Deuteronomy 22:11 defines shatnez as wool and linen. But cotton wasn't available then. If cotton is fine then that would also mean a cotton garment with leprous disease would be fine since it is not included in Leviticus 13:47-48. Should shatnez include cotton? Does shatnez really mean to imply not mixing animal and vegetable fibers?
The logic about tzara'at (let's assume the flawed translation of "leprosy") actually flows the other way -- in fact, the Torah specified "wool, linen, and leather", and it applies only to those materials.
Maimonides, Laws of Leprous Afflictions 13:1--4:
יג,א אין מיטמא בנגעים אלא בגדי צמר ופשתים בלבד, או השתי או הערב של צמר ופשתים, וכל כלי העור, ...
יג,ג צמר גמלים וצמר רחלים שטרפן זה בזה--אם רוב מן הגמלים, אינו מיטמא בנגעים; ואם רוב מן הרחלים, מיטמא בנגעים; מחצה למחצה, מיטמא בנגעים. והוא הדין בפשתן וקנבס שטרפן זה בזה. ורחל בת עז, אין צמר שלה מיטמא בנגעים.
יג,ד בגד שהיה שתייו פשתן וערבו קנבס, או שתייו קנבס וערבו פשתן--אינו מיטמא בנגעים;
The only garments that become contaminated via afflictions are wool, linen, wool or linen thread, or any leather garment ... if one blended camelhair and sheep's-wool, if the majority is camel, the garment is not susceptible to impurity by affliction; majority sheep, it is, half-and-half, it is; same for a blend of linen and canvas; nor does the wool of a sheep-goat hybrid qualify.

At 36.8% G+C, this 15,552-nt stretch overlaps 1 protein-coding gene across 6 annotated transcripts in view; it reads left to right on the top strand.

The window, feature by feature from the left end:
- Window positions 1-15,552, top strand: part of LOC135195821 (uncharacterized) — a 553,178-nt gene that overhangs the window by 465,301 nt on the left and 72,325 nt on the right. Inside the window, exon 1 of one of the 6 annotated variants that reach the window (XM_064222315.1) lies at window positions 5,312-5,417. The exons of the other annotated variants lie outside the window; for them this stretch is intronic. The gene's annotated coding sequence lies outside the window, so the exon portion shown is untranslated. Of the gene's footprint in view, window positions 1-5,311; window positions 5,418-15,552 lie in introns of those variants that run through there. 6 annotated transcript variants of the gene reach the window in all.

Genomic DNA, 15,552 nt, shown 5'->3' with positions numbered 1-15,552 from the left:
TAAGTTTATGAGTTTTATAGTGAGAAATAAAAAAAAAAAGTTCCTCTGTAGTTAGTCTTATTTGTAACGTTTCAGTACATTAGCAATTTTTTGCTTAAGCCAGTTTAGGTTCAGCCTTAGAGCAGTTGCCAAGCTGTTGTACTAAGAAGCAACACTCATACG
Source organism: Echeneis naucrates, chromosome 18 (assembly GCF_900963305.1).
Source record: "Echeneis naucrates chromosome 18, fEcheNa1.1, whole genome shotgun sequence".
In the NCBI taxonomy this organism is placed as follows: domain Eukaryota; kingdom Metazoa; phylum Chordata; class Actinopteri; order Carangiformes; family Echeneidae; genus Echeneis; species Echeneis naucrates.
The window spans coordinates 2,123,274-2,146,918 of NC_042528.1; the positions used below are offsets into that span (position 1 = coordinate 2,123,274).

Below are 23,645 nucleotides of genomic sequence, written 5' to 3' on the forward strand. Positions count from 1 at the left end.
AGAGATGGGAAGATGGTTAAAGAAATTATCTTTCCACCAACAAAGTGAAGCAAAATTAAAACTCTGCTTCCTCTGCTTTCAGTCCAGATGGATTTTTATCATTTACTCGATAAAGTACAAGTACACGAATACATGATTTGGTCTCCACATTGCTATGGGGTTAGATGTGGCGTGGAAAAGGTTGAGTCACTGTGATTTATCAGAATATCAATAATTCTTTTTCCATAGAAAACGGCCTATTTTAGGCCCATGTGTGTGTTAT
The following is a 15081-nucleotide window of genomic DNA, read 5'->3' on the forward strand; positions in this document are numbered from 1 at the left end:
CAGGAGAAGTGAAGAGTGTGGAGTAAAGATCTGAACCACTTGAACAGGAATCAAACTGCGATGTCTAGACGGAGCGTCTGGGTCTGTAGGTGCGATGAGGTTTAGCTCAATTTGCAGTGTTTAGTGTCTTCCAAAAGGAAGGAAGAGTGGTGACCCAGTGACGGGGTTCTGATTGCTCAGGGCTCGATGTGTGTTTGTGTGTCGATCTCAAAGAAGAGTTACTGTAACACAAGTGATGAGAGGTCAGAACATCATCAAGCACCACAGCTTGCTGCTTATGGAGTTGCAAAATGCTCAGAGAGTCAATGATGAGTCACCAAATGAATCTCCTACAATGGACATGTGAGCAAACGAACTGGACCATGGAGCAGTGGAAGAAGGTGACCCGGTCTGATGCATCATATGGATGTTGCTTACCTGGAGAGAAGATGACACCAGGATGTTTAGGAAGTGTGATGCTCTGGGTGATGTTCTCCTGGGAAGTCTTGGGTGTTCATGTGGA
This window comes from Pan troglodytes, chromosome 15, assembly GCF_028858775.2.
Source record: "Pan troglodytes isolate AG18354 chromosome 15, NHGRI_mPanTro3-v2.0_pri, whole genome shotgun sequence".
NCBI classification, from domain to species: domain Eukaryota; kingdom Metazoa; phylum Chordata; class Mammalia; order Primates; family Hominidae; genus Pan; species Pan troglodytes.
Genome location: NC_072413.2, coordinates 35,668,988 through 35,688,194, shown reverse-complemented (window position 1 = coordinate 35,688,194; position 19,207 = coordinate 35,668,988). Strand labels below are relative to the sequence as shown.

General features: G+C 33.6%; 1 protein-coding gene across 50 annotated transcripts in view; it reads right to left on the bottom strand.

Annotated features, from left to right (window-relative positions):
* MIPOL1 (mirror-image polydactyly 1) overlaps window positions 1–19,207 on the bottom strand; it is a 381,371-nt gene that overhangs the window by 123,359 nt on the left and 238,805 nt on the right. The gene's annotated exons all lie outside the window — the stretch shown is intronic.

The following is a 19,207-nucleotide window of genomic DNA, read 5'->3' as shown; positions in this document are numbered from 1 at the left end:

The Torah picked some very specific materials for certain commandments, and it applies only to those. It's not our place to assume we know why and then extrapolate out to new prohibitions.
(On Shaatnez -- note that Abel's sacrifice was a sheep, while the midrash tells us that Cain's plant-sacrifice was linen -- so those two don't mix. Except in the high priest's uniform, but that's another question ...)
It's not about "was the substance known at the time" -- goat hair clearly was known, for instance (used in the Tabernacle, and called simply izim ["nanny-goats"], never "wool"), yet the Torah chose to specify wool and linen. If the Torah wanted to use general language it could certainly have done so -- for instance in Deut. 23:20 "don't take interest from money, not from food, not anything you would use for interest!" -- it could have written "any thread you spin from animals or plants", yet it chose not to.
The full blessing for "bread", for example, only applies to five Biblical grains. There's some fascinating discussion on whether the laws of contamination via metal apply to all metals, or only those specified in Numbers 31:22 -- the Torah could have used some generic description of metals -- "anything you heat and shape" or the like. (This actually comes into play with kohanim, who are to avoid contamination-via-corpses, flying over cemeteries; the standard airliners are made of aluminum or composites.)